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Sometimes the Poor Make It Big. Usually They Stay Poor. Featured Human Rights 

Sometimes the Poor Make It Big. Usually They Stay Poor.

United States (OW) – We’d be a better country if we didn’t rig the game against those whose only mistake was to be born to poor parents. We all want to live in a country where all it takes is hard work and some talent for anyone to succeed. We tell ourselves that we do. We even see examples of people who “came from nothing” and ended up rich and famous. And it’s true that it sometimes happens. Sometimes a child born into poverty grows up to become the president of the United States, a multi-billionaire, or an Olympic gold Read More

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The Evils Of Reading: A Short History of Literacy Education Featured Literature 

The Evils Of Reading: A Short History of Literacy

World (FEE) – It’s Peak Reading Season: too hot to go outside, too lethargic to do much inside, no holidays coming up for a while. Polls and anecdotes are probably telling you that reading is on the decline – people just don’t read like they used to! – but it turns out that depends on what demographic you’re looking at, and it’s a bit embarrassing for the old people shaking their heads over “kids these days.” The modern obsession with reading is just that: a modern obsession. If you’re looking at people over the age of 65, your thought is right. Read More

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Deep Thinking Students Dissatisfied and Disengaged Education 

Deep Thinking Students Dissatisfied and Disengaged

United States (Intellectual Takeout) – Because American parents, teachers, and government leaders value education so highly, they have long impressed its importance upon the minds of their offspring. But the rise of various distractions in recent years – not the least of which is digital entertainment – have caused many to strive to make learning more interesting, active, and fun. In short, Americans want to be sure that education is engaging. So, just how successful have Americans been in making school engaging, particularly to teenagers? That question was recently asked in a study on student engagement produced by The Thomas B. Fordham Read More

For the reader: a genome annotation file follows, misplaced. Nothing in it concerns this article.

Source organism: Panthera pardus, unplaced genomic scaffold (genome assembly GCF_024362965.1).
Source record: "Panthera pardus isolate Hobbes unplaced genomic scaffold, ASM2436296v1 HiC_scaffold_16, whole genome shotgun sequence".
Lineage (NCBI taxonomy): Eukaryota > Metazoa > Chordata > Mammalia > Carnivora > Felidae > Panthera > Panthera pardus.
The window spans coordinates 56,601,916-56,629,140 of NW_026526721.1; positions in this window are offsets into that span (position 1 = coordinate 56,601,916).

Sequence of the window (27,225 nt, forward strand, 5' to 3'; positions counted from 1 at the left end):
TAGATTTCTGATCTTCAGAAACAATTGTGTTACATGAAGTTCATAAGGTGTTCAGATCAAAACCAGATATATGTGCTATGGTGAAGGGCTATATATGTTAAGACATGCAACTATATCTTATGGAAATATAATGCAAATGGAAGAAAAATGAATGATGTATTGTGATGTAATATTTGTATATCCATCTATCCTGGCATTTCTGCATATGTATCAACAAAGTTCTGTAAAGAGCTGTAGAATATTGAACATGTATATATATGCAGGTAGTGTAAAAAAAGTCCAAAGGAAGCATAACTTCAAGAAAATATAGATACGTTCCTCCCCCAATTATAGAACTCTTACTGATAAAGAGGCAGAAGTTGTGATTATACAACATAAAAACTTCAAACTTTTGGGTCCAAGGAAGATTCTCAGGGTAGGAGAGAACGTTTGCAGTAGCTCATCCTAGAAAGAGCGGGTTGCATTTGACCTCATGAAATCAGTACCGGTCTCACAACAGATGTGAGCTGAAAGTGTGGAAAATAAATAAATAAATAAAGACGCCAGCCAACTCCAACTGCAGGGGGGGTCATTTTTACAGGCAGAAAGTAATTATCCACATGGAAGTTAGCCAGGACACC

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Summer Reading Programs: Teaching Kids To Hate Reading Since 1895 Education Featured 

Summer Reading Programs: Teaching Kids To Hate Reading Since 1895

United States (FEE) – Libraries are ideal examples of local, self-directed learning hubs that support all members of a community in learning naturally, without coercion. Late-nineteenth century steel magnate, Andrew Carnegie, who created many of the first public libraries, stated: “A library outranks any other one thing a community can do to benefit its people. It is a never failing spring in the desert.” This is why I believe that their summer reading programs are beneath them. Teaching Kids to Hate Reading Library summer reading programs, while typically voluntary, follow a “schooling” model of education instead of the “learning” Read More

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Children Are Our Future: Schools Encourage Conformity, Not Learning Education